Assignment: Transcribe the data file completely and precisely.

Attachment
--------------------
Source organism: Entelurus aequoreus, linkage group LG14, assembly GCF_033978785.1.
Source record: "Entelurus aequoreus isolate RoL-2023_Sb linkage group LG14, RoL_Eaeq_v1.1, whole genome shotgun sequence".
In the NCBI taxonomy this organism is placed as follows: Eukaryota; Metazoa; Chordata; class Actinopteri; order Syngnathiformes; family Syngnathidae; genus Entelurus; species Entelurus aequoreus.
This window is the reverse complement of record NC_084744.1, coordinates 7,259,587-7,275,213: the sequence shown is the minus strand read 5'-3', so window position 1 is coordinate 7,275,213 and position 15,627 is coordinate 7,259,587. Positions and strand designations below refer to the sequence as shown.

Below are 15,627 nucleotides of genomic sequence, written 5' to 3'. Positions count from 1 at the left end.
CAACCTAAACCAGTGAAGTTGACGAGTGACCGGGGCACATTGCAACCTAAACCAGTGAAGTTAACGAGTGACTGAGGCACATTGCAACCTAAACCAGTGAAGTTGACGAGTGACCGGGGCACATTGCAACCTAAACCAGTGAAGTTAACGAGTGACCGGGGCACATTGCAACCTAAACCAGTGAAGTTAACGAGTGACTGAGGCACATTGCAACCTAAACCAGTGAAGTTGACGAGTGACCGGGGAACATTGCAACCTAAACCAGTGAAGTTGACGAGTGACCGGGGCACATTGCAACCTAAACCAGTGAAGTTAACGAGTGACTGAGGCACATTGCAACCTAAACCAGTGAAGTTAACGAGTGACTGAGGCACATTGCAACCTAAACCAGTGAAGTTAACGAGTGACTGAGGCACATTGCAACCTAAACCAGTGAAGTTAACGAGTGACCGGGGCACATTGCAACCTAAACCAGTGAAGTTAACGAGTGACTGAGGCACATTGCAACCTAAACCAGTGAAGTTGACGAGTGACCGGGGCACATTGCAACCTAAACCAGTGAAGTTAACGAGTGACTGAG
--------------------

Source organism: Entelurus aequoreus, linkage group LG14, assembly GCF_033978785.1.
Source record: "Entelurus aequoreus isolate RoL-2023_Sb linkage group LG14, RoL_Eaeq_v1.1, whole genome shotgun sequence".
In the NCBI taxonomy this organism is placed as follows: Eukaryota; Metazoa; Chordata; class Actinopteri; order Syngnathiformes; family Syngnathidae; genus Entelurus; species Entelurus aequoreus.
This window is the reverse complement of record NC_084744.1, coordinates 7,259,587-7,275,213: the sequence shown is the minus strand read 5'-3', so window position 1 is coordinate 7,275,213 and position 15,627 is coordinate 7,259,587. Positions and strand designations below refer to the sequence as shown.

Below are 15,627 nucleotides of genomic sequence, written 5' to 3'. Positions count from 1 at the left end.
CAACCTAAACCAGTGAAGTTGACGAGTGACCGGGGCACATTGCAACCTAAACCAGTGAAGTTAACGAGTGACTGAGGCACATTGCAACCTAAACCAGTGAAGTTGACGAGTGACCGGGGCACATTGCAACCTAAACCAGTGAAGTTAACGAGTGACCGGGGCACATTGCAACCTAAACCAGTGAAGTTAACGAGTGACTGAGGCACATTGCAACCTAAACCAGTGAAGTTGACGAGTGACCGGGGAACATTGCAACCTAAACCAGTGAAGTTGACGAGTGACCGGGGCACATTGCAACCTAAACCAGTGAAGTTAACGAGTGACTGAGGCACATTGCAACCTAAACCAGTGAAGTTAACGAGTGACTGAGGCACATTGCAACCTAAACCAGTGAAGTTAACGAGTGACTGAGGCACATTGCAACCTAAACCAGTGAAGTTAACGAGTGACCGGGGCACATTGCAACCTAAACCAGTGAAGTTAACGAGTGACTGAGGCACATTGCAACCTAAACCAGTGAAGTTGACGAGTGACCGGGGCACATTGCAACCTAAACCAGTGAAGTTAACGAGTGACTGAG